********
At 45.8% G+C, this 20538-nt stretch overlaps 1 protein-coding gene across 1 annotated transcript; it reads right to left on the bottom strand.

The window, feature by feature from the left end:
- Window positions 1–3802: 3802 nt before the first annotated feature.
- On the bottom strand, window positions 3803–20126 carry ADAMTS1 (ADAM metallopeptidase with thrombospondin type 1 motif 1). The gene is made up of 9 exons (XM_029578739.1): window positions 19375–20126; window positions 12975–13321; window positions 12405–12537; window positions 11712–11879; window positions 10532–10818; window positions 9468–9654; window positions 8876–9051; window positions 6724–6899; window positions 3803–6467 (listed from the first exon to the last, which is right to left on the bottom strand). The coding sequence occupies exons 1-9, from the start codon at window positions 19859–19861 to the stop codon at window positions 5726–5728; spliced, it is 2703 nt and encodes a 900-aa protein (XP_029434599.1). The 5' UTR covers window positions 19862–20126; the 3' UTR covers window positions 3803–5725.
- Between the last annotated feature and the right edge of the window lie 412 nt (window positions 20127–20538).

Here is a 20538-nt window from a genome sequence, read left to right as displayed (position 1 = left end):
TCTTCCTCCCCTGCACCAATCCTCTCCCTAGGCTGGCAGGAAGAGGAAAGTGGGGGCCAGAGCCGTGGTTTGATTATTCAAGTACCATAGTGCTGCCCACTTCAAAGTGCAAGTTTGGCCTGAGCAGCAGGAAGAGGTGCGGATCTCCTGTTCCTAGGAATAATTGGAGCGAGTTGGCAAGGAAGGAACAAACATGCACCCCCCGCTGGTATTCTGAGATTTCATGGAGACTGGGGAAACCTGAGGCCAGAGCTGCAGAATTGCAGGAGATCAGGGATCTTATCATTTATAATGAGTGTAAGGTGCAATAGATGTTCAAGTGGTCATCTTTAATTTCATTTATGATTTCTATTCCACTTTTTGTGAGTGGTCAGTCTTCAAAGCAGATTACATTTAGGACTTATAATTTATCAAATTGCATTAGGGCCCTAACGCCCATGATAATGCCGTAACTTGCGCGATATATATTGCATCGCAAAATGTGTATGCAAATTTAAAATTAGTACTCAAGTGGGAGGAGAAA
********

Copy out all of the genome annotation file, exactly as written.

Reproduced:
At 45.8% G+C, this 20538-nt stretch overlaps 1 protein-coding gene across 1 annotated transcript; it reads right to left on the bottom strand.

The window, feature by feature from the left end:
- Window positions 1–3802: 3802 nt before the first annotated feature.
- On the bottom strand, window positions 3803–20126 carry ADAMTS1 (ADAM metallopeptidase with thrombospondin type 1 motif 1). The gene is made up of 9 exons (XM_029578739.1): window positions 19375–20126; window positions 12975–13321; window positions 12405–12537; window positions 11712–11879; window positions 10532–10818; window positions 9468–9654; window positions 8876–9051; window positions 6724–6899; window positions 3803–6467 (listed from the first exon to the last, which is right to left on the bottom strand). The coding sequence occupies exons 1-9, from the start codon at window positions 19859–19861 to the stop codon at window positions 5726–5728; spliced, it is 2703 nt and encodes a 900-aa protein (XP_029434599.1). The 5' UTR covers window positions 19862–20126; the 3' UTR covers window positions 3803–5725.
- Between the last annotated feature and the right edge of the window lie 412 nt (window positions 20127–20538).

Here is a 20538-nt window from a genome sequence, read left to right as displayed (position 1 = left end):
TCTTCCTCCCCTGCACCAATCCTCTCCCTAGGCTGGCAGGAAGAGGAAAGTGGGGGCCAGAGCCGTGGTTTGATTATTCAAGTACCATAGTGCTGCCCACTTCAAAGTGCAAGTTTGGCCTGAGCAGCAGGAAGAGGTGCGGATCTCCTGTTCCTAGGAATAATTGGAGCGAGTTGGCAAGGAAGGAACAAACATGCACCCCCCGCTGGTATTCTGAGATTTCATGGAGACTGGGGAAACCTGAGGCCAGAGCTGCAGAATTGCAGGAGATCAGGGATCTTATCATTTATAATGAGTGTAAGGTGCAATAGATGTTCAAGTGGTCATCTTTAATTTCATTTATGATTTCTATTCCACTTTTTGTGAGTGGTCAGTCTTCAAAGCAGATTACATTTAGGACTTATAATTTATCAAATTGCATTAGGGCCCTAACGCCCATGATAATGCCGTAACTTGCGCGATATATATTGCATCGCAAAATGTGTATGCAAATTTAAAATTAGTACTCAAGTGGGAGGAGAAA